Re:Yes and no... (1)

Doc Ruby (173196) | about 6 years ago | (#23109000)

That sounds like a problem with some rare edge cases. Can't the admins test the deployment to ensure the traffic is maximally using the multiple channels in the actual installation configuration? Is it that complicated to test and reconfig until it works? Maybe with a mostly automated tool?

Cost? (1)

segfaultcoredump (226031) | about 6 years ago | (#23107044)

Hope they fix the pricing issue, because I the FC network I just put in cost less per Gb than a 1 gig-E network. When compared to the cost per Gb of a 10G-E netowrk, the entire thing cost less than the optics on the 10G stuff, let alone the actual switch costs.

I'm also noticing that most if not all of my systems never even tap the bandwidth available on a pair of 4Gb FC ports, let alone 10Gb. I'm sure there are folks out there who need it, but it aint us.

Of course, our corporate standard is Cisco, so I'm sure that had something to do with the high cost of the ethernet equipment ;-)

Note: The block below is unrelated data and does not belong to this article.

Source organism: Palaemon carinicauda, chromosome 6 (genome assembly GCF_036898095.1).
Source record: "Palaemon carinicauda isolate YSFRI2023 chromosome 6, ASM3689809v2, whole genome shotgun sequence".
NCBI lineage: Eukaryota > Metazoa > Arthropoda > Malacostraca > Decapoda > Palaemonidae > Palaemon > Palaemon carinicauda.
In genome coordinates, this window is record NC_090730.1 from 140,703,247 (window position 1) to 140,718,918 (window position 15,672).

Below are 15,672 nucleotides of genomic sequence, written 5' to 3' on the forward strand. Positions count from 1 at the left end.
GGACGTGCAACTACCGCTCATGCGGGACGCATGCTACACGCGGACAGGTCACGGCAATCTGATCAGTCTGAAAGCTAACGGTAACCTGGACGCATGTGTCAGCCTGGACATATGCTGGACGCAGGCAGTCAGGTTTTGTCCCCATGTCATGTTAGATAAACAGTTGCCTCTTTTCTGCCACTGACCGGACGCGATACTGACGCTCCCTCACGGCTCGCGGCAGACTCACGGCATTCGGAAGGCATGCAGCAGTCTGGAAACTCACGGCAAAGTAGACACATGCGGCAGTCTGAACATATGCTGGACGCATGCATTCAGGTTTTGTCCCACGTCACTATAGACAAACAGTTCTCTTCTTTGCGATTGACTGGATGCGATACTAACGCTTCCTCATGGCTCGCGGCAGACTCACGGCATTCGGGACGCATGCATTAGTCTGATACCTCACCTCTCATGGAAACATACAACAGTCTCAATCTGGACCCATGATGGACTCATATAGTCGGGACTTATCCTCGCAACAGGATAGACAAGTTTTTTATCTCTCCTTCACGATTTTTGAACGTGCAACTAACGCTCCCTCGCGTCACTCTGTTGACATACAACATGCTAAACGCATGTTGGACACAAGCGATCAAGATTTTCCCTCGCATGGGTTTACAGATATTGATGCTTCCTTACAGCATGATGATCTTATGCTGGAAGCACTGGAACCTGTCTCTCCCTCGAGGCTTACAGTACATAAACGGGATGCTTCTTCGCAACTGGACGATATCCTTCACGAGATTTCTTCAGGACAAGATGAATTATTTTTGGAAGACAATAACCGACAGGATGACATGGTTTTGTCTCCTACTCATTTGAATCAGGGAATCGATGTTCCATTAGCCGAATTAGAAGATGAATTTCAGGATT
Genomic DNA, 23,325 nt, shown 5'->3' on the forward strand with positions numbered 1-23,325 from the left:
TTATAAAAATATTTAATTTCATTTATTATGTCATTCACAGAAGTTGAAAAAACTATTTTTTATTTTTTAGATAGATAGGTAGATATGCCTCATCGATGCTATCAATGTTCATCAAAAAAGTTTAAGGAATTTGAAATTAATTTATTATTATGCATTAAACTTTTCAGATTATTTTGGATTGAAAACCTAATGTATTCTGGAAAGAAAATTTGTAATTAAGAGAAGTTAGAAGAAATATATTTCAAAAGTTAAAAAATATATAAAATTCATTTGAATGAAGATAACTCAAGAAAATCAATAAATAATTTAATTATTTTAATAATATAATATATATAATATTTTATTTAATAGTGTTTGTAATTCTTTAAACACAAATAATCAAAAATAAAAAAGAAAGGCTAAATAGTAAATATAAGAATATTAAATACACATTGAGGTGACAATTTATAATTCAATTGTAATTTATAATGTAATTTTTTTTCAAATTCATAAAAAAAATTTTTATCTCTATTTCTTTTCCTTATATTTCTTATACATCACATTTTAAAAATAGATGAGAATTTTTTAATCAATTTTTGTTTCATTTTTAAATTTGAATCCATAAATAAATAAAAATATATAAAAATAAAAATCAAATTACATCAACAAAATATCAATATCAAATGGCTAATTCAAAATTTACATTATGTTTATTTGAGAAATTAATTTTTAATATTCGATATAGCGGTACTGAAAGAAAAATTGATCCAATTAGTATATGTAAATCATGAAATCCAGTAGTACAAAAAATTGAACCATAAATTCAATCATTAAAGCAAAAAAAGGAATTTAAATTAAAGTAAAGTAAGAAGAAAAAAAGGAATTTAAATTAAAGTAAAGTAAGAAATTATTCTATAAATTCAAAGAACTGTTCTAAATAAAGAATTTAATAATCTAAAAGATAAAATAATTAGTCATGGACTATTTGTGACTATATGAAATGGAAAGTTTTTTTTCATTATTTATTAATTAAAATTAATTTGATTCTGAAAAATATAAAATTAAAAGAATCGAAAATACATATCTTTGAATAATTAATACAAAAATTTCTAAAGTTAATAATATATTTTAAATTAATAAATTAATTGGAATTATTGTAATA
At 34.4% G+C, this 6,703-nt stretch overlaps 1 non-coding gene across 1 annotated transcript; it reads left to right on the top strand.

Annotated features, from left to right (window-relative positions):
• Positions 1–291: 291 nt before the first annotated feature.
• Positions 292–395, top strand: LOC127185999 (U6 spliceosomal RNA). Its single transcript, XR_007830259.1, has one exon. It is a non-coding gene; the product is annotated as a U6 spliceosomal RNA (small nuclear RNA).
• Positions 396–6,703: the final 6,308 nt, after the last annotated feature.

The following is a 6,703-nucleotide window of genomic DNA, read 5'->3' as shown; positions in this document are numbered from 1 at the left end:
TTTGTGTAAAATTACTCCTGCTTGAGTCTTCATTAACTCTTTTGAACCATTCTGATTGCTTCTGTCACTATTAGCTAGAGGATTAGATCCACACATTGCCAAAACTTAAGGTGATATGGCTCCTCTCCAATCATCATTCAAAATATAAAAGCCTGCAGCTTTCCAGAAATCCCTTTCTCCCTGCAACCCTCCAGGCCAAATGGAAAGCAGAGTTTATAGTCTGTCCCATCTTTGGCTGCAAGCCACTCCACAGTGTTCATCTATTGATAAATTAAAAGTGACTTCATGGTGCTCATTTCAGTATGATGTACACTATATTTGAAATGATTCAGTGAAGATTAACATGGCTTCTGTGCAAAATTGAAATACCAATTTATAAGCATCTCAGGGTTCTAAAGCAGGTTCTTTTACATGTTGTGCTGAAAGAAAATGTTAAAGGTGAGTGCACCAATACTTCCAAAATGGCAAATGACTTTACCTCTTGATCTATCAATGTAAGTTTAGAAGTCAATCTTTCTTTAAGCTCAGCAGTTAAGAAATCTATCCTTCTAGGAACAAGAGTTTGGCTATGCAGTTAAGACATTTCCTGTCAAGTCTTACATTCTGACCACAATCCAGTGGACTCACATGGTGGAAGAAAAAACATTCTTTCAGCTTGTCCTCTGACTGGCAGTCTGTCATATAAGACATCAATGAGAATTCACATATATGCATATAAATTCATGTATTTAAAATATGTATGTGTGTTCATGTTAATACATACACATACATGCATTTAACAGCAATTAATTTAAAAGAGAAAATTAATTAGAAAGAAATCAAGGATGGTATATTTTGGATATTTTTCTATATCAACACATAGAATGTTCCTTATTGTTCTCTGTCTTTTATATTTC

Re:Cost? (1)

Phishcast (673016) | about 6 years ago | (#23107634)

Didn't you buy Cisco Fibre Channel gear then? I don't recall their FC gear being inexpensive either!

The 10Gb ports aren't really about the hosts (today anyhow). They're generally more useful for the connections to large storage arrays which can push that kind of bandwidth, you'd be able to fan in more hosts to each storage array port.

Re:Cost? (1)

segfaultcoredump (226031) | about 6 years ago | (#23108286)

Our original SAN consisted of four MSS 9216's with the 32 port blades for a total of 48 ports per switch. Two at each site (stretched fabric, 3k of dark fiber between the two sites, dual fabric, bla, bla, bla) Every server has two ports and thus full redundancy in the event of a switch/cable/whatever failure. (ever try and bond two ethernet ports between two switches?).